Dawn phenomenon: A rise in blood sugar levels in the early morning hours.
Dehydration: Large loss of body water. If a person with diabetes has a very high blood sugar level, it causes increased water loss through increased urination and the person becomes very thirsty.
Diabetes: See type 1 diabetes and type 2 diabetes.
Diabetic ketoacidosis (DKA): A severe, life-threatening condition that results from hyperglycemia (high blood sugar), dehydration, and acid build up that needs emergency treatment. DKA happens when there is not enough insulin and cells become starved for sugars. An alternative source of energy called ketones becomes activated. The system creates a build up of acids. Ketoacidosis can lead to coma and even death.
Dietitian: An expert in nutrition who helps people plan the type and amount of foods to eat for special health needs. A registered dietitian (RD) has special qualifications.
Recent headlines about cinnamon are the result of an accidental finding in a Maryland USDA research center. Incredibly, the catalyst was as American as good old apple pie, flavored with -- what else -- cinnamon. Scientists were testing the effects of various foods on blood sugar (glucose) levels. They expected the classic pie to have an adverse effect, but instead they found it actually helped lower blood glucose levels.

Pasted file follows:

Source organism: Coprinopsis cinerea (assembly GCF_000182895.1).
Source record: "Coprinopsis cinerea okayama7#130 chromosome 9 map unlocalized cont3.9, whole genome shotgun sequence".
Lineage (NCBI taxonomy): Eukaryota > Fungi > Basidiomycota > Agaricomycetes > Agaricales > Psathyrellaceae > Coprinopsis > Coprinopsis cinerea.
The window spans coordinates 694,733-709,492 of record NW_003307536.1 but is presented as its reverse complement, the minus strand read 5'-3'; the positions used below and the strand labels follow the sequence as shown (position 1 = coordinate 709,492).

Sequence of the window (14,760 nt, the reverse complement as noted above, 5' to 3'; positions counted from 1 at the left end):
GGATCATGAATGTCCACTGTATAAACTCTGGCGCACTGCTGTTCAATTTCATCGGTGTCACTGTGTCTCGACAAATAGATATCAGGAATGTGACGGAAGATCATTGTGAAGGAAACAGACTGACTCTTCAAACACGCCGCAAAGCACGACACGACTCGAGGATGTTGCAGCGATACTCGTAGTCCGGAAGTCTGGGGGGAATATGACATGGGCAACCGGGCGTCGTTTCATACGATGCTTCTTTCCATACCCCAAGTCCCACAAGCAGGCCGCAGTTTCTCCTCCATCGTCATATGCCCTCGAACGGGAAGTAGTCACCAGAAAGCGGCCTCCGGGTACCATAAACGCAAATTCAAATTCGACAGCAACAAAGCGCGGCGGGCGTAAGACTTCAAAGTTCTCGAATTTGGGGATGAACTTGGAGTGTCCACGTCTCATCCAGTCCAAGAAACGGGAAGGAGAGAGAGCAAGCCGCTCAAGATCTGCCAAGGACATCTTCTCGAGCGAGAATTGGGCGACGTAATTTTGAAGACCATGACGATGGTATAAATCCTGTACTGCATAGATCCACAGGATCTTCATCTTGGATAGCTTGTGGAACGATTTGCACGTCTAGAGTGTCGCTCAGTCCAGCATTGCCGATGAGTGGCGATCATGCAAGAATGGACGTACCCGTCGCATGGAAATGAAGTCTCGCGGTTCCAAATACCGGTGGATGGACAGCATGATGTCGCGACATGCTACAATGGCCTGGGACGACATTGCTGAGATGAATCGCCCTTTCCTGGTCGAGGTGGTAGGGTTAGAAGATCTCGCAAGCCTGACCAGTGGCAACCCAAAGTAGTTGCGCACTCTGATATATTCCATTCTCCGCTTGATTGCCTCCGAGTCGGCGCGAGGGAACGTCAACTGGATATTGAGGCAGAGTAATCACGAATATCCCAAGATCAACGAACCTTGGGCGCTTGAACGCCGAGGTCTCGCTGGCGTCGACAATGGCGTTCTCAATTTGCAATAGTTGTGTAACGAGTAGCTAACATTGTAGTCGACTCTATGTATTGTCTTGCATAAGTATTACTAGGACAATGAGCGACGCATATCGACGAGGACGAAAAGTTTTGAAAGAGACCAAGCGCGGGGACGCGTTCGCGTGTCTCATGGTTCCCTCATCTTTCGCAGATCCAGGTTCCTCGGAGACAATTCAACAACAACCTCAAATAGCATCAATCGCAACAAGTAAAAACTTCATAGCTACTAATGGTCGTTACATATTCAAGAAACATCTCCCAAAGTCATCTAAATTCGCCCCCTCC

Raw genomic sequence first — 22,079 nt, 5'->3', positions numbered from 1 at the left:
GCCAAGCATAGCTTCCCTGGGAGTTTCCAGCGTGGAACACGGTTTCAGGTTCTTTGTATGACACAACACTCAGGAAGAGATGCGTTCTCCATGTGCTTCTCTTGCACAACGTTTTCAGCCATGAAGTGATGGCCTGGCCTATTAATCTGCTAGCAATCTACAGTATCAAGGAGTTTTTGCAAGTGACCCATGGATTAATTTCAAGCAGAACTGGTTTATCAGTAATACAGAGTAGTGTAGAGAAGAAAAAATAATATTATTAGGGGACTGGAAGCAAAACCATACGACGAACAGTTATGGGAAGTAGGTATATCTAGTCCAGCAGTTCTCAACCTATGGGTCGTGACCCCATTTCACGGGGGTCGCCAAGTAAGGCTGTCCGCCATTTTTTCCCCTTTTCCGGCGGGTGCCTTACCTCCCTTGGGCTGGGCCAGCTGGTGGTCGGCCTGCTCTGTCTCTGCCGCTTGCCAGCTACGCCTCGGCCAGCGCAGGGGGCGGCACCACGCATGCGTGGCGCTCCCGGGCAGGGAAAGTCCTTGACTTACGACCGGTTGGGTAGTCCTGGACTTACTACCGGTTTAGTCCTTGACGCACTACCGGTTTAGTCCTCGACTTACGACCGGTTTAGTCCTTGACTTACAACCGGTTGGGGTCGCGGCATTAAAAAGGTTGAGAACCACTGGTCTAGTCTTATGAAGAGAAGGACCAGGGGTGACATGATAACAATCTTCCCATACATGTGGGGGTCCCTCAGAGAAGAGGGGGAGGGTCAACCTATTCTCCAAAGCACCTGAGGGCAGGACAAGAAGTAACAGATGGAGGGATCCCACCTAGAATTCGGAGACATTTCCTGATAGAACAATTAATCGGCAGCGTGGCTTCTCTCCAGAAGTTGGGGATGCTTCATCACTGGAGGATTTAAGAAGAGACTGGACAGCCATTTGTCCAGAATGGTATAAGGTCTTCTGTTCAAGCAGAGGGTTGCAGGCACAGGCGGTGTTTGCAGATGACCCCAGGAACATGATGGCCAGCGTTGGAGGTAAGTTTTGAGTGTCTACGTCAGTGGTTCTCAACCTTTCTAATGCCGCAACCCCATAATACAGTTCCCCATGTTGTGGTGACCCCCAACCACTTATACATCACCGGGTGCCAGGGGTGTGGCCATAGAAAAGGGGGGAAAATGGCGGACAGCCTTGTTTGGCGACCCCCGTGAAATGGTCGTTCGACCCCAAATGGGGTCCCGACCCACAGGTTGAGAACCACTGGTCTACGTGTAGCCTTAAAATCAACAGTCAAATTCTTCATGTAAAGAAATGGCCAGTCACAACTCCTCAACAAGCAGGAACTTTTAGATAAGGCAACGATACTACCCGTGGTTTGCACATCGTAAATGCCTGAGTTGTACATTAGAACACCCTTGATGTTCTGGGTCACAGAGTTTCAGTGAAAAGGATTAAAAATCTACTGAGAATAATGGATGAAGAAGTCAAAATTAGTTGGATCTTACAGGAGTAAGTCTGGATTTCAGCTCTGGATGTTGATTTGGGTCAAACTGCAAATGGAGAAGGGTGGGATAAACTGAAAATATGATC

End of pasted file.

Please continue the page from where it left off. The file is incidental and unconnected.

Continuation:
The researchers then took their surprising discovery and tested it in a small 60 patient study conducted in Pakistan, reporting in the journal Diabetes Care. All the patients had been treated for type 2, adult onset diabetes for several years and were taking anti-diabetic drugs to increase their insulin output. But they were not yet taking insulin to help process their blood glucose. The subjects were given small doses of cinnamon ranging from as little as a quarter teaspoon to less than 2 teaspoons a day for 40 days.
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